As they complete their web, I walk around to see what they're coming up with and offer ideas I think would interest them.  Kids always seem to tell me random things and it can come in handy.  Earlier in the week, one of my kids said the jeans her mom bought online weren't what she ordered.  She was having trouble coming up with her topic and I said, "Your mom's jeans issue is a great example of what kind of business letter you can use.  Think of what your mom would write."  It helped her get started.  She ultimately changed her mind after coming up with something else, but it was a catalyst in getting her to think.



25 minutes

After deciding on their idea, it's time to write the letter!  Depending upon the type of letter: Letter of Request, Letter of Complaint,, or something different, they will need to include specific information to help make it effective. 

Letter of Request (Ex: Chamber of Commerce):

Politely state the reason why you are writing.  I'm collecting information to include in my state report...

Give them an idea of the information you're looking for.  Do you have any pamphlets, stickers, or interesting materials about the symbols or history of your state... 

Ask any questions you think are relevant.  In your opinion, do people enjoy living in your state?  What is your weather like at this time of year...

Follow up in the final paragraph with a sincere thank you for their help.  I really appreciate the time you took to answer my questions and help with my report...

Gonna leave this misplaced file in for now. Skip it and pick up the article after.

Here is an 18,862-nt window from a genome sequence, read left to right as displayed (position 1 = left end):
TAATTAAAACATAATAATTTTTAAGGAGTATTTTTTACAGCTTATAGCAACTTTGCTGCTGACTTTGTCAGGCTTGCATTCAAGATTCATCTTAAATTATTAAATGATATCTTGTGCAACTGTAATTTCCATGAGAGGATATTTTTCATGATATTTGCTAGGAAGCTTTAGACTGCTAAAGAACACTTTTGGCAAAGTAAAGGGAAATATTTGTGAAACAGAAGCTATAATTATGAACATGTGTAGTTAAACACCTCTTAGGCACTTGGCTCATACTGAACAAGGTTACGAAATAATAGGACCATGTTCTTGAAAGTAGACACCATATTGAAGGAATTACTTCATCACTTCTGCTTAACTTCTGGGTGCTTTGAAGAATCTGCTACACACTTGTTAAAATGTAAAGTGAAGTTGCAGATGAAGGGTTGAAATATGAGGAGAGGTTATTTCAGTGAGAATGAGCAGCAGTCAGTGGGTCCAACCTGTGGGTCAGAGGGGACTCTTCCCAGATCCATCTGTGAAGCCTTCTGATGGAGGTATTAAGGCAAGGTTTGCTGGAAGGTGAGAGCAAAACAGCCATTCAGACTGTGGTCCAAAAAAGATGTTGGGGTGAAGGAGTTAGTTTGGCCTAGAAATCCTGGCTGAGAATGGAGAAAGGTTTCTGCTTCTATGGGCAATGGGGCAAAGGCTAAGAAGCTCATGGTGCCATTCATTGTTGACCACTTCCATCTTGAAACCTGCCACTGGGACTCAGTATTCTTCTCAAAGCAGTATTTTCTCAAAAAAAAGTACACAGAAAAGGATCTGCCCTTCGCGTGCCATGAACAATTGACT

Letter of Complaint (Ex: Dvd broken in transit):

Give information about the product ordered or issue at hand.  I hope you have more Island of the Blue Dolphins dvds in stock.  It's the version from 1964...  

Politely state the issue or situation.  I ordered this dvd online from your company, but it was in two pieces when it arrived...

Let them know if you have any ideas of how this can be avoided in the future.  The dvd arrived in a regular envelope without any bubble wrap.  In the future, I suggest carefully packing it...

Conclude your letter by asking them to remedy the situation.  Please send me a second copy of the dvd at no charge, as soon as possible...

The Business Letter Template attached to this section is actually a template for a letter of complaint.

Once they have decided on the type of letter they want to write, it's not too hard to get them going.  Real life examples, meaning things that they actually would like to say, or have issues with will make this lesson easier for any of the students.  I encourage them to think hard about different events or concerns that have come up in their own lives in order to help them write with authentic meaning.   This also gives them purpose.  I love to encourage the students to write legitimate letters so that they may actually receive responses.  It's fun to get letters back to share with the class.

For the kids who absolutely can't come up with an idea, I tell them to think of a change they'd like to make to the school, or a compliment about the school they could share with the principal.  In both of these topics the business is Desert Canyon Elementary and the letter will be written in business format, even though they could walk it down to the office.  This idea makes the assignment a doable one for even the most reluctant student.